** Please note that we do not require any further penguin jumpers at this time!
Thank you to keen knitters who have donated penguin jumpers from across the globe for rehabilitation in the event of an oil spill, fundraising and education programs. We do not need any further donations at this time. Thank you kindly for your interest in knitting to support the little penguins of Phliip Island! Further information on the program and how penguin jumpers benefit little penguin conservation can be found below. Thank you! **
This is not a fashion statement!
Knitted penguin jumpers play an important role in saving little penguins affected by oil pollution. A patch of oil the size of a thumb nail can kill a little penguin. Oiled penguins often die from exposure and starvation. Oil separates and mats feathers, allowing water to get in which makes a penguin very cold, heavy and less able to successfully hunt for food.
When oiled penguins are admitted to the Wildlife Clinic at Phillip Island Nature Parks, a knitted jumper is placed on the penguins to prevent them from preening and swallowing the toxic oil before they are washed and the oil removed by staff.
438 little penguins were affected by the last major oil spill near Phillip Island in 2001. 96% were successfully saved and rehabilitated at the Wildlife Clinic and released back into the wild.
Read more about the benefits of using penguin jumpers when rehabilitating oiled little penguins here.
Read more about our penguin jumper program, Knits for Nature, here.
NOTE: May 2014. Thank you to all the kind knitters who have contributed to the Knits for Nature program so far, your time and efforts are greatly appreciated. At this time we have enough jumpers and do not require any more. If you would still like to assist the penguins and the Penguin Foundation, you may like to Adopt a Penguin or Donate, further information can be found here.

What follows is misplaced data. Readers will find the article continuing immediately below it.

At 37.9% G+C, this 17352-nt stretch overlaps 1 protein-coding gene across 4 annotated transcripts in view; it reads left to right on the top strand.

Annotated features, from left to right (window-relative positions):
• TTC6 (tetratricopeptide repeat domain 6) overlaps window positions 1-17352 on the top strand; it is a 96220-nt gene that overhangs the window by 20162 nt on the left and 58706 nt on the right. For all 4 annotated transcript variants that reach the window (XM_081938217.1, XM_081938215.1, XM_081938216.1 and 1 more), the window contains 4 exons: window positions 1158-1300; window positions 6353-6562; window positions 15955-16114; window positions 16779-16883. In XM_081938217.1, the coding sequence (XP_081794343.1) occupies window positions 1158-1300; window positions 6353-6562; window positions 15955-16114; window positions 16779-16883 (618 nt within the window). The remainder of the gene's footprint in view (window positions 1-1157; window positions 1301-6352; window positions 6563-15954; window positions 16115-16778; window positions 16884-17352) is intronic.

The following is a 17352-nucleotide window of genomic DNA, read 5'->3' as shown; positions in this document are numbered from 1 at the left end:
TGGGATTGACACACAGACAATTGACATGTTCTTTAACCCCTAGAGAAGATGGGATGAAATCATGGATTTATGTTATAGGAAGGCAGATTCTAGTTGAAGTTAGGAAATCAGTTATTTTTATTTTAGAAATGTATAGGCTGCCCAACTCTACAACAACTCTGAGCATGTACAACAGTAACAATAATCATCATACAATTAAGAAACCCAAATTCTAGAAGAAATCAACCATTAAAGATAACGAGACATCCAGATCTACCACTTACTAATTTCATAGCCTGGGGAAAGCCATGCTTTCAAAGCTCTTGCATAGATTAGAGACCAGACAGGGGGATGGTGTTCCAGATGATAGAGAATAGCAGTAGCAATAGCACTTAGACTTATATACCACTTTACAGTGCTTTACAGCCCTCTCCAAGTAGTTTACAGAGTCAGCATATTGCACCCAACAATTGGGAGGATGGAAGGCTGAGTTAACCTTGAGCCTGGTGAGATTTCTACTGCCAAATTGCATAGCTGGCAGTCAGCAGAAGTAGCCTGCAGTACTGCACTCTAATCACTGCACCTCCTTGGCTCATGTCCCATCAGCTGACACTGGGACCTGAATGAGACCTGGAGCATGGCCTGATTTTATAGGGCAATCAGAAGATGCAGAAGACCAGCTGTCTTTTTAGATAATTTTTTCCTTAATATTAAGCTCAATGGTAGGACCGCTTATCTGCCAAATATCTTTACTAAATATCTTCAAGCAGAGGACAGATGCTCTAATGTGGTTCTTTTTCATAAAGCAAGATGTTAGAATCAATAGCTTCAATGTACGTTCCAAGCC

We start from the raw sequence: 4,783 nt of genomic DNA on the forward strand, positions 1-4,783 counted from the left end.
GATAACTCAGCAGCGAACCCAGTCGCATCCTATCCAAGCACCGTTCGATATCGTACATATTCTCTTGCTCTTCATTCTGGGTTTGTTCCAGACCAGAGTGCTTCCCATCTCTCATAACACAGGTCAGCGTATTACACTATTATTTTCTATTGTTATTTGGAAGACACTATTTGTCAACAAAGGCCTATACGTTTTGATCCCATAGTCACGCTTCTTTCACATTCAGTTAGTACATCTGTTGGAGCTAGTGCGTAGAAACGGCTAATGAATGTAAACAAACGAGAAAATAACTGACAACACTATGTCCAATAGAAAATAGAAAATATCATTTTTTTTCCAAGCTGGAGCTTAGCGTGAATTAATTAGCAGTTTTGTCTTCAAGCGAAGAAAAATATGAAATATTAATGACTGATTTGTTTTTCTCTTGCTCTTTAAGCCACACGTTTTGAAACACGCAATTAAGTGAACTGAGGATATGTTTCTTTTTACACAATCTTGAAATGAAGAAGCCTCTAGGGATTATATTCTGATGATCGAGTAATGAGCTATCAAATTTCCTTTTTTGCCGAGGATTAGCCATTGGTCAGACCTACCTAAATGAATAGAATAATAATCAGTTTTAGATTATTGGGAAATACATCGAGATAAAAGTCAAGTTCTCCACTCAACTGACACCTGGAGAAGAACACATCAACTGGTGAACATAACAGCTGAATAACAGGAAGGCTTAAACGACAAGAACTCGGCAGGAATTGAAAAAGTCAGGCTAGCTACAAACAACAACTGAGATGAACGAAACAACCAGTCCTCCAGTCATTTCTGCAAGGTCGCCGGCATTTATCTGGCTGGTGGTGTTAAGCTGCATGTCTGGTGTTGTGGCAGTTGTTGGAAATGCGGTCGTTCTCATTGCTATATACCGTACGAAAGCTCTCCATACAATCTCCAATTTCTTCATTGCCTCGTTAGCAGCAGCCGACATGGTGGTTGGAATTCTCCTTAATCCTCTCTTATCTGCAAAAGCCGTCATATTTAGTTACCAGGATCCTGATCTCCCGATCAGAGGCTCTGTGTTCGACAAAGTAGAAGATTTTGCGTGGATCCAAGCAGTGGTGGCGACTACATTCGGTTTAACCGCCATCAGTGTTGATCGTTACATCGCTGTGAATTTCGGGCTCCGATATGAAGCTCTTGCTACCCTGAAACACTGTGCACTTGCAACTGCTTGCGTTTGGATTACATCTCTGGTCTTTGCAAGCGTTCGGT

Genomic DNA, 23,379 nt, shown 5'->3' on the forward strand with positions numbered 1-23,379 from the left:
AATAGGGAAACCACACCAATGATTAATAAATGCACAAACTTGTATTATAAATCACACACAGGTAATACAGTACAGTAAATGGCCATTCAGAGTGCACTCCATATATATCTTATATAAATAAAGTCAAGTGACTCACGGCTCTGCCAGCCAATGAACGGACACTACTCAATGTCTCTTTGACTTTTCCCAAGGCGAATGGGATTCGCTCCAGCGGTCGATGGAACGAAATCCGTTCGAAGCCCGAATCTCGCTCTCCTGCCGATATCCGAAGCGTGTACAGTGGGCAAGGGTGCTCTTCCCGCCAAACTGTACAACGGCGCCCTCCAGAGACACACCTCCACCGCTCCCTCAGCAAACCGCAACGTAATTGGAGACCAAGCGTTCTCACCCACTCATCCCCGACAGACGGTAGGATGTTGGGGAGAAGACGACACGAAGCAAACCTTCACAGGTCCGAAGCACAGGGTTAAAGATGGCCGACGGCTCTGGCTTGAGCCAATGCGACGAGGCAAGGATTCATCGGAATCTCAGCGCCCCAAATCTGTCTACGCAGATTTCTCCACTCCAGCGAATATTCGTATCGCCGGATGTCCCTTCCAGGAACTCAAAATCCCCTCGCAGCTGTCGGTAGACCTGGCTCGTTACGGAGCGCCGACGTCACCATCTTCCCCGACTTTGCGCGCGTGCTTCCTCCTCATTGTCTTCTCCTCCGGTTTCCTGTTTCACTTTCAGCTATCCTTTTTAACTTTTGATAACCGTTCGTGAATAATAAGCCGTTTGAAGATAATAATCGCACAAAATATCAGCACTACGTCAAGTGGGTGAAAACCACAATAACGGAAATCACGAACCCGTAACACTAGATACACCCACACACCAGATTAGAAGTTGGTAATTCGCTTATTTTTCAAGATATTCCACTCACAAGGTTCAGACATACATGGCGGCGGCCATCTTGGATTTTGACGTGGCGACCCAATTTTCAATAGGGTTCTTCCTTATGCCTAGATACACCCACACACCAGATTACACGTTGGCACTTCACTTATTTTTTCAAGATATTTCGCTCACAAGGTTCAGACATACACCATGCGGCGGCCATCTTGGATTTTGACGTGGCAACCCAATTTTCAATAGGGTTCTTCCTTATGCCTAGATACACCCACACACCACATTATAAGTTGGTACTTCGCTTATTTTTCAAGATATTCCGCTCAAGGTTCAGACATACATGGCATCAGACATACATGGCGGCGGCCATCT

We are currently working through Knits for Nature donations and will be in touch via post or email (whichever contact details have been provided) with an acknowledgment as soon as possible. We thank you for your patience.
Caring for sick
In 2012-13, 582 native animals were admitted to the Wildlife Clinic located at Phillip Island Nature Parks. Of those animals, 141 were little penguins.
The Penguin Foundation raises vital funds for the rescue and care of little penguins found sick or injured. Adopt a penguin today to help. The Penguin Foundation has supported the following wildlife rescue and rehabilitation programs:
The new Wildlife Clinic is capable of caring for up to 1,500 little penguins in the event of an oil spill. Find out more about the effects of oil spills on little penguins in the knitted penguin jumpers section.
Phillip Island Nature Parks coordinates a group of dedicated wildlife rescue volunteers. The volunteers attend wildlife rescues to assess the condition of the sick or injured animals and transport them to a vet or the Wildlife Clinic. The Penguin Foundation has funded the purchase of wildlife rescue kits for volunteers containing specialist equipment for use in wildlife rescues. The Penguin Foundation has also funded the purchase of road signage warning motorists to slow down in areas where a rescue is being performed or where there is a likelihood of encountering wildlife.